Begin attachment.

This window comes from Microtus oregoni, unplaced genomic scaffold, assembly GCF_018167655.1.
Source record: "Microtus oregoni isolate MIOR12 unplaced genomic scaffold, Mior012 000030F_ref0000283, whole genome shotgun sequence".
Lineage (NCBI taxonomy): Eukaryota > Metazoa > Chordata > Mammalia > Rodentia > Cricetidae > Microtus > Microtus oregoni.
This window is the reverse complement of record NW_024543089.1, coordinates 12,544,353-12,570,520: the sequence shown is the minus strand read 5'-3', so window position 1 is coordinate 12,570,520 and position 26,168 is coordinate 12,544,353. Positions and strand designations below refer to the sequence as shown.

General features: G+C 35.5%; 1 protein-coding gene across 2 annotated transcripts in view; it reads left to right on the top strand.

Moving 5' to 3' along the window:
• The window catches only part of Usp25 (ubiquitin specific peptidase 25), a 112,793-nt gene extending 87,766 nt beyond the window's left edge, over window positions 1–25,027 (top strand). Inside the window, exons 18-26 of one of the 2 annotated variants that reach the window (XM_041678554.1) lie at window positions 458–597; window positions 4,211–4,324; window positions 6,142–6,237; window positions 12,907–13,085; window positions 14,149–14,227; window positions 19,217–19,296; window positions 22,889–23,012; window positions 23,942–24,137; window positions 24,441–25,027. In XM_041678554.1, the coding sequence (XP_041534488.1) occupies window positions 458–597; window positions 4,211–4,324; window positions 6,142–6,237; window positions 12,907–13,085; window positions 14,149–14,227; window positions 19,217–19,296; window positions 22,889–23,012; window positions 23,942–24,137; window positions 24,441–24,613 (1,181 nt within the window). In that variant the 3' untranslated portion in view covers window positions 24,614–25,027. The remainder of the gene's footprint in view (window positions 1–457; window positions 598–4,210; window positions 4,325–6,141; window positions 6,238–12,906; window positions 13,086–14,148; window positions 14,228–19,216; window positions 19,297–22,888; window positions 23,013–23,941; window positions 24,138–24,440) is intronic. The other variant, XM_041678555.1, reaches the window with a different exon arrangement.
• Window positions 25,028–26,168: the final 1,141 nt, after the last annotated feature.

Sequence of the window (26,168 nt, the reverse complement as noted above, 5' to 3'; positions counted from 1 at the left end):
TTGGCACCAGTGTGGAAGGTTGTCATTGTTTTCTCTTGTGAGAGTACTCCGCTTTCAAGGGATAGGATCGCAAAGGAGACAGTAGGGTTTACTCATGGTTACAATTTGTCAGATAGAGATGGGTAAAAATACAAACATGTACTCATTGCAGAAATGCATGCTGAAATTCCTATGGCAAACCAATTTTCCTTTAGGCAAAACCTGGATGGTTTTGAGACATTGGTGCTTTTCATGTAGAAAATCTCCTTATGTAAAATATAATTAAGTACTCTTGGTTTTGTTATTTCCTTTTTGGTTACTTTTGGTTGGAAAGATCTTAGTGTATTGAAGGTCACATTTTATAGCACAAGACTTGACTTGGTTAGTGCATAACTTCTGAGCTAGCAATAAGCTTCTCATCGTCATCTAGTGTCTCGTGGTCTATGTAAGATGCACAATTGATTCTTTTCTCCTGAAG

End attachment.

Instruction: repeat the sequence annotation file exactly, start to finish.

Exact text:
This window comes from Microtus oregoni, unplaced genomic scaffold, assembly GCF_018167655.1.
Source record: "Microtus oregoni isolate MIOR12 unplaced genomic scaffold, Mior012 000030F_ref0000283, whole genome shotgun sequence".
Lineage (NCBI taxonomy): Eukaryota > Metazoa > Chordata > Mammalia > Rodentia > Cricetidae > Microtus > Microtus oregoni.
This window is the reverse complement of record NW_024543089.1, coordinates 12,544,353-12,570,520: the sequence shown is the minus strand read 5'-3', so window position 1 is coordinate 12,570,520 and position 26,168 is coordinate 12,544,353. Positions and strand designations below refer to the sequence as shown.

General features: G+C 35.5%; 1 protein-coding gene across 2 annotated transcripts in view; it reads left to right on the top strand.

Moving 5' to 3' along the window:
• The window catches only part of Usp25 (ubiquitin specific peptidase 25), a 112,793-nt gene extending 87,766 nt beyond the window's left edge, over window positions 1–25,027 (top strand). Inside the window, exons 18-26 of one of the 2 annotated variants that reach the window (XM_041678554.1) lie at window positions 458–597; window positions 4,211–4,324; window positions 6,142–6,237; window positions 12,907–13,085; window positions 14,149–14,227; window positions 19,217–19,296; window positions 22,889–23,012; window positions 23,942–24,137; window positions 24,441–25,027. In XM_041678554.1, the coding sequence (XP_041534488.1) occupies window positions 458–597; window positions 4,211–4,324; window positions 6,142–6,237; window positions 12,907–13,085; window positions 14,149–14,227; window positions 19,217–19,296; window positions 22,889–23,012; window positions 23,942–24,137; window positions 24,441–24,613 (1,181 nt within the window). In that variant the 3' untranslated portion in view covers window positions 24,614–25,027. The remainder of the gene's footprint in view (window positions 1–457; window positions 598–4,210; window positions 4,325–6,141; window positions 6,238–12,906; window positions 13,086–14,148; window positions 14,228–19,216; window positions 19,297–22,888; window positions 23,013–23,941; window positions 24,138–24,440) is intronic. The other variant, XM_041678555.1, reaches the window with a different exon arrangement.
• Window positions 25,028–26,168: the final 1,141 nt, after the last annotated feature.

Sequence of the window (26,168 nt, the reverse complement as noted above, 5' to 3'; positions counted from 1 at the left end):
TTGGCACCAGTGTGGAAGGTTGTCATTGTTTTCTCTTGTGAGAGTACTCCGCTTTCAAGGGATAGGATCGCAAAGGAGACAGTAGGGTTTACTCATGGTTACAATTTGTCAGATAGAGATGGGTAAAAATACAAACATGTACTCATTGCAGAAATGCATGCTGAAATTCCTATGGCAAACCAATTTTCCTTTAGGCAAAACCTGGATGGTTTTGAGACATTGGTGCTTTTCATGTAGAAAATCTCCTTATGTAAAATATAATTAAGTACTCTTGGTTTTGTTATTTCCTTTTTGGTTACTTTTGGTTGGAAAGATCTTAGTGTATTGAAGGTCACATTTTATAGCACAAGACTTGACTTGGTTAGTGCATAACTTCTGAGCTAGCAATAAGCTTCTCATCGTCATCTAGTGTCTCGTGGTCTATGTAAGATGCACAATTGATTCTTTTCTCCTGAAG